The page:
prices drop, they start to lay down rigs and sometimes we jokingly refer to it as the redneck opec. it kind of works but there time it is a little bit different. because when you drill for natural gas you get natural gas liquides in a lot of these wells which are very valuable and that is lowing-- slowing down this program of getting things back to normal. >> tom: the other difference about natural gas is it moved well beyond just the gulf coast production. we've got mean shale natural gas in the dakotas, in pennsylvania t has become a much more competitive environment? >> absolutely. and they think the shale finds are all over here. it has a great long-term future. domestically proud. it's clean burning. but you look at it right now, price around 2.25, a lot of the breaking on these projects is around $had. >> tom: big difference. let's talk about the other petroleum product, crude oil here, in the lower 48 state whence we take a look at this chart of lower 48 oil production, since before the bp oil spill, production has been trending higher. it's 59 a multiyear high now
but so are gas price, explain supply and demand here, professor? >> i think what you have here is that oil unlike natural gas is a global commodity. and so we have that situation. we are really a drop in the bucket compared to the worldwide production. the other thing is that we have very much a shortage of refineries. we haven't built a new refinery in this country since 1976. that is the bottleneck, that stopping prices it from dropping. >> tom: how about petroleum specifically in the gulf coast? we've talked about drilling permits, obviously, which have held steady or back to steady, essentially, the prespill area. production has been trending higher for the lower 48. what about the jobs in that local economy impact that you are seeing in your state, louisiana. >> we're seeing better job numbers than the country as a whole. no question. a lot of things are coming back. not only the oil industry but now we have become a big hub for entrepreneurship. we've been named as the number one city in the country for young entrepreneurs. >> tom: new orleans. >> yes, people coming in, starting businesses because it is a fun town but also it is pretty inexpensive so it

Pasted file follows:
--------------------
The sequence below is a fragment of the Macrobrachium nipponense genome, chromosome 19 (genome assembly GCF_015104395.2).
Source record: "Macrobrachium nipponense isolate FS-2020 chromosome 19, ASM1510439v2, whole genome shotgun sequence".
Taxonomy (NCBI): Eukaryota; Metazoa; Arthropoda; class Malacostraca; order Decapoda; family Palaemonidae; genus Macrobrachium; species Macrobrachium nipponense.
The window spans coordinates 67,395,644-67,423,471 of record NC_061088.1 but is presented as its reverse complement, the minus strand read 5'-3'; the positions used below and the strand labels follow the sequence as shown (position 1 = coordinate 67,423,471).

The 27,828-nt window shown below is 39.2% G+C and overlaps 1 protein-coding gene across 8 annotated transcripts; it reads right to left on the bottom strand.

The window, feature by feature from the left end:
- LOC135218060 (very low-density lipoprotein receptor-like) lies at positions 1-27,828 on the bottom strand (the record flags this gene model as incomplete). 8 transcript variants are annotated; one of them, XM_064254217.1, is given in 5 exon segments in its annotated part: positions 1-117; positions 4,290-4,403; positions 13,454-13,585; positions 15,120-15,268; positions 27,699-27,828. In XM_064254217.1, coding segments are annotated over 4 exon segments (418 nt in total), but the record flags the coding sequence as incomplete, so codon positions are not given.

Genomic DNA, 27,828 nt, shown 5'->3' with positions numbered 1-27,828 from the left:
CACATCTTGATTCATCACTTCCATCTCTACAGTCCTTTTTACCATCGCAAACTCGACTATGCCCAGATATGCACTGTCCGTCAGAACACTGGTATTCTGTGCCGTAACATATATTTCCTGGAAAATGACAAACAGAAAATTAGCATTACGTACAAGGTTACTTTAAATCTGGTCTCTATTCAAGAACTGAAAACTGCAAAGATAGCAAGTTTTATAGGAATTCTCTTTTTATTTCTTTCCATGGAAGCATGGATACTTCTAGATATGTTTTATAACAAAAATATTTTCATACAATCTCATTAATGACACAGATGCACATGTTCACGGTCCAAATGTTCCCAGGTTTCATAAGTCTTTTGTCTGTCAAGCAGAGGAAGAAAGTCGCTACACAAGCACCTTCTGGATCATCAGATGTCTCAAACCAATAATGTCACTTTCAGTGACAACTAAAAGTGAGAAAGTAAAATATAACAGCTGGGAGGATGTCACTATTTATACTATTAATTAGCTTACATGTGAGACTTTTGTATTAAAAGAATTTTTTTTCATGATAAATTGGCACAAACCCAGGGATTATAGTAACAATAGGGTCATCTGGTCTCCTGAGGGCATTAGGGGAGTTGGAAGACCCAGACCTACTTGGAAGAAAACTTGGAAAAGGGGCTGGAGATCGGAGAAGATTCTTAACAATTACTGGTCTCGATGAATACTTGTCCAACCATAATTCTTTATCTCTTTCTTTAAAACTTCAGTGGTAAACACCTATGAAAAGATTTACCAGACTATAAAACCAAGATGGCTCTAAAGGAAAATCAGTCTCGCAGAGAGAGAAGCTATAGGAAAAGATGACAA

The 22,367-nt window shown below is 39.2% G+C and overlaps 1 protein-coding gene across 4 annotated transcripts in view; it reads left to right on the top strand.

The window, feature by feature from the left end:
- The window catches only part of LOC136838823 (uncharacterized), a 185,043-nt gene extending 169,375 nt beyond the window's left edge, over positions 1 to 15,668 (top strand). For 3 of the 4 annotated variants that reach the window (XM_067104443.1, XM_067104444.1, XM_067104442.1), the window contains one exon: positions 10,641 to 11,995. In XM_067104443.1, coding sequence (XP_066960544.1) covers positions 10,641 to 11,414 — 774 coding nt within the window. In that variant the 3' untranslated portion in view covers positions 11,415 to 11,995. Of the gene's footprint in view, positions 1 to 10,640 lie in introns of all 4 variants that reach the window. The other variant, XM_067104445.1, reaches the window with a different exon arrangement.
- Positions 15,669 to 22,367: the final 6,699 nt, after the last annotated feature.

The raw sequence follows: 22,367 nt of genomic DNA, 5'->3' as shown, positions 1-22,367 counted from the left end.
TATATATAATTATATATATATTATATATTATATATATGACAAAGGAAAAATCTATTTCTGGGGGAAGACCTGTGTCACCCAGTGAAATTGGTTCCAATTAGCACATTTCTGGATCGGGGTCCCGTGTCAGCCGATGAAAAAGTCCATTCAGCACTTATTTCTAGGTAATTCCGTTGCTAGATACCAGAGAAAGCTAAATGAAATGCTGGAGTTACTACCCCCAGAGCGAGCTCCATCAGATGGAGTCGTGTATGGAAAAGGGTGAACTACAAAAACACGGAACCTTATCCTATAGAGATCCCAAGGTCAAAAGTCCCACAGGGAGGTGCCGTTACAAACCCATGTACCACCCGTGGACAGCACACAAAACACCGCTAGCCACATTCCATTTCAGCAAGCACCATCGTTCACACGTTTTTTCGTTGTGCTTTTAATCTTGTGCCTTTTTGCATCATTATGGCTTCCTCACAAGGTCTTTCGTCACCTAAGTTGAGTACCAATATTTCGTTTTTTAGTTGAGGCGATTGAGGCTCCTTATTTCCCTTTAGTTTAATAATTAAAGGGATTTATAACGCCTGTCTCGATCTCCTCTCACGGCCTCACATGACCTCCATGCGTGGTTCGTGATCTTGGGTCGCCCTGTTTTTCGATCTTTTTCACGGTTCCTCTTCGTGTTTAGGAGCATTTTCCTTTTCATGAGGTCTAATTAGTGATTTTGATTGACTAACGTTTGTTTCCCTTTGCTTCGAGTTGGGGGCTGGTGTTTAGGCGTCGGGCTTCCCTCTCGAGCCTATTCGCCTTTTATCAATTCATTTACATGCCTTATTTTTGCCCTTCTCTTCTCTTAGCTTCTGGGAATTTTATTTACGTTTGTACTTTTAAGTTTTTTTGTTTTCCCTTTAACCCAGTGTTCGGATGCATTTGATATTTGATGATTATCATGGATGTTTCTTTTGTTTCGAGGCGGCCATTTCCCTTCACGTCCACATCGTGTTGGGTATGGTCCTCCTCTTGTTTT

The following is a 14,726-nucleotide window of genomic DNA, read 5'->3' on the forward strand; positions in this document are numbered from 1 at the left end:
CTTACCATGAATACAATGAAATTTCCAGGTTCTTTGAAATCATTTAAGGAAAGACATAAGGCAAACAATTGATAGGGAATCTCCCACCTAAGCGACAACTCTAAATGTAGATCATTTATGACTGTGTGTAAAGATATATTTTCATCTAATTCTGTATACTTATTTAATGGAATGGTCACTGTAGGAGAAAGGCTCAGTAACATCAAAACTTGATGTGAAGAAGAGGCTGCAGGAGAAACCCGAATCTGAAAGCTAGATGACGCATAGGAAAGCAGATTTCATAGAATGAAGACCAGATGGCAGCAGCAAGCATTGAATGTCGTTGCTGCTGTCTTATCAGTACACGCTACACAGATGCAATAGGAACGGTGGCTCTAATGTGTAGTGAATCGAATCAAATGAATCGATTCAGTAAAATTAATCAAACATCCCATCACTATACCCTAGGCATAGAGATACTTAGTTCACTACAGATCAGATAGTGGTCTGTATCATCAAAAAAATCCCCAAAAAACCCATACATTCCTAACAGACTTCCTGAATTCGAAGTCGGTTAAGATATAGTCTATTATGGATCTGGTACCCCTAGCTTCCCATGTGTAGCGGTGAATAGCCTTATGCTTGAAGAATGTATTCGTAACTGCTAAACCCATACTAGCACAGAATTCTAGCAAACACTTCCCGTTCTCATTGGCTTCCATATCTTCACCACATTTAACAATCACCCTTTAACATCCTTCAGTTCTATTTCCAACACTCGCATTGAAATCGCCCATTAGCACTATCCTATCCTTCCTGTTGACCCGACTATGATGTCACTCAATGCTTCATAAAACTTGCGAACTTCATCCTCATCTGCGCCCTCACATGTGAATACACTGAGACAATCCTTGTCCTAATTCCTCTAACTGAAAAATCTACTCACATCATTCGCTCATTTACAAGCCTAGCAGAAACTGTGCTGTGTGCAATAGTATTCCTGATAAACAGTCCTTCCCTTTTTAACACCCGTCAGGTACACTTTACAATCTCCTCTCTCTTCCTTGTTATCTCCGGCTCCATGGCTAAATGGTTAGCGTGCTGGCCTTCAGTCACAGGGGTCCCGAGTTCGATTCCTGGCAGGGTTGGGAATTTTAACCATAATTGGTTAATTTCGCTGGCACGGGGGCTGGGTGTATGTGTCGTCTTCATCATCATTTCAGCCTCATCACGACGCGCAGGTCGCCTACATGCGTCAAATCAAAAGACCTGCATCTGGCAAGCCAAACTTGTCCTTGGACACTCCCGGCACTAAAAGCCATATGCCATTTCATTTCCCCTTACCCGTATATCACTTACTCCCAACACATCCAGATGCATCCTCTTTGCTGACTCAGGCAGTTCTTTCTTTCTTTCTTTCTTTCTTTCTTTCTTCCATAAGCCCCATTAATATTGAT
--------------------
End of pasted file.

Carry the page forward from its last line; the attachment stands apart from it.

is a good place to start something out. >> paul: at the time-- . >> tom: peter ri chute should know. even though we saw more people than expected file for unemployment insurance in the last week, u.s. stocks saw another day of buying as they continue rebounding from the early april selling. here's how strong the buying was. all ten major stock sectors saw gains led by a trio of economically sensitive industries. the materials, energy and industrials each gained more than 2%. the session started with some mild buying, but it kept building through the afternoon with the s&p 500 finishing up almost 1.5%. putting the past few sessions in perspective. here's the index this year. with yesterday's and today's gains, it has regained about half of what was lost earlier this month. the biggest pop we saw among dow jones industrial stocks was computer maker hewlett-packard. shareholders have suffered with c.e.o. shake-ups and changing turn-around strategies, but shares have perked up over the past two sessions.
volume was heavy on today's 7% rally. some analysts think the stock has been beaten up so much, there aren't many sellers left. after all, even with today's rally, the stock is 15% lower compared to february and down 40% over the past year. there was new data out today on global computer shipments. h.p. remained the world's biggest computer seller. there was speculation today china will release its first quarter gross domestic product report late tonight. with hopes of a stronger chinese economy, dow stocks like caterpillar and alcoa saw some buying. caterpillar was up 4.5%. alcoa gained almost 3% the high hopes for a stronger than expected economy in china in the energy sector, coal stocks were heating up on the hopes of more global demand thanks to an australian coal mine closing. alpha natural resources topped the performance, up just shy of 10%. peabody energy and arch coal each gained more than 7%. the speculation is less australian coal going to chinese steel makers could help u.s. coal miners. while google was one of those in focus after the closing bell, so was coinstar, the company behind
the red-box d.v.d. rental kiosks. after closing weaker by 3% in the regular session, the stock shot up 13.5% after the closing bell. that would take the stock to a new all-time. the company preliminary first quarter results were stronger than expected. the company also raised its full year profit forecast. it was another busy session for new stocks. one seeing lots of trading. forum energy technologies makes products for oil and natural gas exploration. almost 12 million shares traded, making it one of the most actively traded stocks on the new york stock exchange. it's initial price was $20 per share. by the closing bell, it was up almost 9%, finishing its first day just below $23 a share. the reception for fellow energy parts supplier mrc global was more tame. shares up just a fraction from their initial price. and investment oak-tree capital lost more than 1% on its debut. and that's tonight's market focus.